New VA medical center study shows traffic concerns near proposed - WDRB 41 Louisville News

New VA medical center study shows traffic concerns near proposed east end site

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LOUISVILLE, Ky. (WDRB) – The U.S. Department of Veterans Affairs has completed the draft of a study aimed at measuring the environmental impacts of a new medical center.

The current Robley Rex VA Medical Center is inadequate for future needs, according to the VA.

Right now, the current plan is to move the VA medical to a site on Brownsboro Road near the I-264 interchange. However, the plan has been met with opposition from neighbors at every turn.

“We're not against the veterans,” said one person who lives near the planned Brownsboro site. “We're against building a monstrosity where it shouldn't be.”

The newly-released draft environmental impact statement for a new Robley Rex VA Medical Center finds neighbors would hear and feel “adverse” noise and vibrations from construction. However, the biggest issue the study finds would be the possible impact on traffic, which neighbors say is the biggest problem.

“The citizens of Louisville don't want it here,” one neighbor said. “Particularly those of us who have to deal with the traffic, and people who drive by there have said that is the stupidest idea they’ve ever heard of.”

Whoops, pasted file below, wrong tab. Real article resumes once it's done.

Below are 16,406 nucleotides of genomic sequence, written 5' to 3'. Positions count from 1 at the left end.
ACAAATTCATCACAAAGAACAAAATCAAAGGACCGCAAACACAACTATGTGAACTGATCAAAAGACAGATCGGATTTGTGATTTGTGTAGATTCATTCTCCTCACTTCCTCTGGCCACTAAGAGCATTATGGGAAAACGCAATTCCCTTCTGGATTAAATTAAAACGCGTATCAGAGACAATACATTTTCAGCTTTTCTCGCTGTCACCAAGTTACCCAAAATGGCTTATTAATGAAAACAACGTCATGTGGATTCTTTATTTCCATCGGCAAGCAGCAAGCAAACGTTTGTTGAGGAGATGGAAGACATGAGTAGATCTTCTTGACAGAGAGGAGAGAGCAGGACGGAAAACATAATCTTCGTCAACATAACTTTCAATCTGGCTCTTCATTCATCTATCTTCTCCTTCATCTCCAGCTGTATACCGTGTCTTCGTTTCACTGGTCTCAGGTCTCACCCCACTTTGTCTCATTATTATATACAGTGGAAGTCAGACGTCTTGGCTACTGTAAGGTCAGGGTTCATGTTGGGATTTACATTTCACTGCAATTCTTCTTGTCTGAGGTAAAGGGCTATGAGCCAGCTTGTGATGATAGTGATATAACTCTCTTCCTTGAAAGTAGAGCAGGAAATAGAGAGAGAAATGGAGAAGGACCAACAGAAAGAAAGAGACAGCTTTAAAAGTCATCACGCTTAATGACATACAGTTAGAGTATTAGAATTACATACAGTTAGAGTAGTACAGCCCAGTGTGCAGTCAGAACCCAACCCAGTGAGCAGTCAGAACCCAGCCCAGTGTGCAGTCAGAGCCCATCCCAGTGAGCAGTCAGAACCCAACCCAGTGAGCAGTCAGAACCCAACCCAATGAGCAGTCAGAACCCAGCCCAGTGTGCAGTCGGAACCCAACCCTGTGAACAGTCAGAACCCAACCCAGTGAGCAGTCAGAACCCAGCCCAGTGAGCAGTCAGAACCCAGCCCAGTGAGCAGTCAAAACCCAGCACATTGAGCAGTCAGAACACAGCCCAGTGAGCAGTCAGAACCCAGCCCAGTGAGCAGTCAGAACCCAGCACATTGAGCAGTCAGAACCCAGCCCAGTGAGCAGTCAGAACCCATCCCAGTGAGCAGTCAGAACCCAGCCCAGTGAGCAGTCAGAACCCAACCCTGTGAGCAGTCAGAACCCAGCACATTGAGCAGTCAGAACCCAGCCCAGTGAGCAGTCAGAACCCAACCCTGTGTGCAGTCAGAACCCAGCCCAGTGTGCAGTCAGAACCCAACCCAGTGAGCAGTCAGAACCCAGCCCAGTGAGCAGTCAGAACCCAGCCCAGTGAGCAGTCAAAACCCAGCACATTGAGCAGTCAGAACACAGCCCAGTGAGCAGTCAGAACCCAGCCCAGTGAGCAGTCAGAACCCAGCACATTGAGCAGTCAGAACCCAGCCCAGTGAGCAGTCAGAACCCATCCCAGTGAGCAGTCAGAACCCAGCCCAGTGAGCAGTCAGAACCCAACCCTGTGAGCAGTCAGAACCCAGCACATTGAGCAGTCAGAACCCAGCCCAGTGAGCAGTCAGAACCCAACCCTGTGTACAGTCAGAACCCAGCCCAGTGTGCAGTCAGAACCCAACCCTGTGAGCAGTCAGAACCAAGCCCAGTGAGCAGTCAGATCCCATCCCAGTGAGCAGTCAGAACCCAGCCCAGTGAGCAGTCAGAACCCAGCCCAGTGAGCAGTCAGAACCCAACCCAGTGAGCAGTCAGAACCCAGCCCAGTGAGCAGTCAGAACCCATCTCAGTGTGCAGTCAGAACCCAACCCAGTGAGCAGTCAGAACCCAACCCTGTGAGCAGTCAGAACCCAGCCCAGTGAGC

The Brownsboro site was purchased back in 2012 for $12.9 million. However, it was discovered by the inspector general that the VA overpaid for the property by as much as $3 million.

An alternative location near the interchange of Factory Lane and I-265 was also considered, but that is not a viable option as the property is no longer for sale.

A number of public meetings were held since the plan was first announced, but residents nearby say they still don’t feel like their concerns are being heard.

“They're not listening,” a neighbor said. “They won't consider alternatives, and we've offered alternatives and viable alternatives.”

The study goes on to say that some of those traffic issues would be mitigated with a new intersection at the planned main entrance, along with improvements to the I-264 and Brownsboro Road interchange.

The study also says “no long-term adverse effects to property values or local crime rates are expected” during construction or operation of the hospital.

A schedule in the study says construction would be completed in late 2022 with no delays.

In a statement U.S. Representative (D) John Yarmuth said:

“I’m glad the Department of Veterans Affairs listened to Louisville residents and took these additional steps to do a full environmental impact study for the new hospital. My two most important priorities since the start of this project have been ensuring that our veterans will have access to this new state-of-the-art hospital as quickly as possible, while making sure that the legitimate concerns of local residents are fully considered. I urge all local veterans, community leaders, and residents to take advantage of the 45-day public comment period to ask questions and weigh in on the project. I'm pleased that the VA is finally moving forward with the Brownsboro Road site and believe the public comments should be fully considered to see if any improvements can be made to the project or process.”

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